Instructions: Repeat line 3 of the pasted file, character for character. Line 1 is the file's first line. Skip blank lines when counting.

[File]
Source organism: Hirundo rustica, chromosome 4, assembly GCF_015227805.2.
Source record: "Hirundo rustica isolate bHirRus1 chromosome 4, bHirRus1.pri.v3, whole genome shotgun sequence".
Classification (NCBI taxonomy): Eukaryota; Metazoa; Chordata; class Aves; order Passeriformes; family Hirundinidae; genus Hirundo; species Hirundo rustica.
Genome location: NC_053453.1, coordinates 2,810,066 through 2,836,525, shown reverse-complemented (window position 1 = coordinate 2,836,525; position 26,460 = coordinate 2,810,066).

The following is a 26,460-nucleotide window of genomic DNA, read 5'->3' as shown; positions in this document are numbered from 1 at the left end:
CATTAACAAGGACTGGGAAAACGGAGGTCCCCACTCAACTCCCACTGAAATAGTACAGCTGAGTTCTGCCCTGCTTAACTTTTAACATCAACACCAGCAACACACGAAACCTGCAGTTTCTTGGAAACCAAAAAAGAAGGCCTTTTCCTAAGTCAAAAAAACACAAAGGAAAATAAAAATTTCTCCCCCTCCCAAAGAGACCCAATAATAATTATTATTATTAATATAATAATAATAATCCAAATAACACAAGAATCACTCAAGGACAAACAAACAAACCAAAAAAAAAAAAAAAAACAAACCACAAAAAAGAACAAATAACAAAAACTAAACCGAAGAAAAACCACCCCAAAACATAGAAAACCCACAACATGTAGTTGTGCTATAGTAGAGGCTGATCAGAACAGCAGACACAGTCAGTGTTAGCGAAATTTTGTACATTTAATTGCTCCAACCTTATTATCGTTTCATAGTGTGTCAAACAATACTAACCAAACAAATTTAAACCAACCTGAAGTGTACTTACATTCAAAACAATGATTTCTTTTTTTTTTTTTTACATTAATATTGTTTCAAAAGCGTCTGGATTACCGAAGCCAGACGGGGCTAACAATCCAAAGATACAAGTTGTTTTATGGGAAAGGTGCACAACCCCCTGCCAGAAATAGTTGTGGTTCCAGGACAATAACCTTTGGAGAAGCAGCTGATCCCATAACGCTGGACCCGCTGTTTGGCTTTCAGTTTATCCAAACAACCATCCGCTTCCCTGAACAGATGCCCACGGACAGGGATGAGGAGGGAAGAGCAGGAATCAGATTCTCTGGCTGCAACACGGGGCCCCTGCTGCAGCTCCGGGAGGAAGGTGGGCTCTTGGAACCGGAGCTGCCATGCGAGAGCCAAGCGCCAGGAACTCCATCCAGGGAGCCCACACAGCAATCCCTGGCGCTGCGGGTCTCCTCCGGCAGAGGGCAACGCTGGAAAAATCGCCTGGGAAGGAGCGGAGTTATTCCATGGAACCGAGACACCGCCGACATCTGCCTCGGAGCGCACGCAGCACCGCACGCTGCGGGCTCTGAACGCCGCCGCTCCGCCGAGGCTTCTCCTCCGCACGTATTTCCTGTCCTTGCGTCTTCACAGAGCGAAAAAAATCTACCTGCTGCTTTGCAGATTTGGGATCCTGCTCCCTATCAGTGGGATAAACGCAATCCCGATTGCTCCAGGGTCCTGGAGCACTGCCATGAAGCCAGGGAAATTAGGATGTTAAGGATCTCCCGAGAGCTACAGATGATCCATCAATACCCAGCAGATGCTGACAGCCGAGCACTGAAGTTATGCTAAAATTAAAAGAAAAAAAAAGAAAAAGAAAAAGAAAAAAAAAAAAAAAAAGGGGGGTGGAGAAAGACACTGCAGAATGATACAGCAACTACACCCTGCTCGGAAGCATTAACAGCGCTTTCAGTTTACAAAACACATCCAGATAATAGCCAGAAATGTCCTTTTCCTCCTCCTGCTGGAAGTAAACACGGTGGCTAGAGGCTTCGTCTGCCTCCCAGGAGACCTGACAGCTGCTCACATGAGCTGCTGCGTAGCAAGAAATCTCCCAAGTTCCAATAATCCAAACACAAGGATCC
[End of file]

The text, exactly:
Classification (NCBI taxonomy): Eukaryota; Metazoa; Chordata; class Aves; order Passeriformes; family Hirundinidae; genus Hirundo; species Hirundo rustica.